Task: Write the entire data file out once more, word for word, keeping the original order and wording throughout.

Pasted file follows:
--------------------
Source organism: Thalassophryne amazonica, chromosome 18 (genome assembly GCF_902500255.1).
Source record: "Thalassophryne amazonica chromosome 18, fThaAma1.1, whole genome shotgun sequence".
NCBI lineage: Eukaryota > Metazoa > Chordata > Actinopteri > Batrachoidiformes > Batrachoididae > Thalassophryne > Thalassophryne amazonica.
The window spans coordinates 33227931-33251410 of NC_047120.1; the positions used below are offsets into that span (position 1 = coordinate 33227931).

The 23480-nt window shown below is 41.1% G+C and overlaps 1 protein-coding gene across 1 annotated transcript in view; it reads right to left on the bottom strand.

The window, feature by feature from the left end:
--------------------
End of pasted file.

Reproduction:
Source organism: Thalassophryne amazonica, chromosome 18 (genome assembly GCF_902500255.1).
Source record: "Thalassophryne amazonica chromosome 18, fThaAma1.1, whole genome shotgun sequence".
NCBI lineage: Eukaryota > Metazoa > Chordata > Actinopteri > Batrachoidiformes > Batrachoididae > Thalassophryne > Thalassophryne amazonica.
The window spans coordinates 33227931-33251410 of NC_047120.1; the positions used below are offsets into that span (position 1 = coordinate 33227931).

The 23480-nt window shown below is 41.1% G+C and overlaps 1 protein-coding gene across 1 annotated transcript in view; it reads right to left on the bottom strand.

The window, feature by feature from the left end: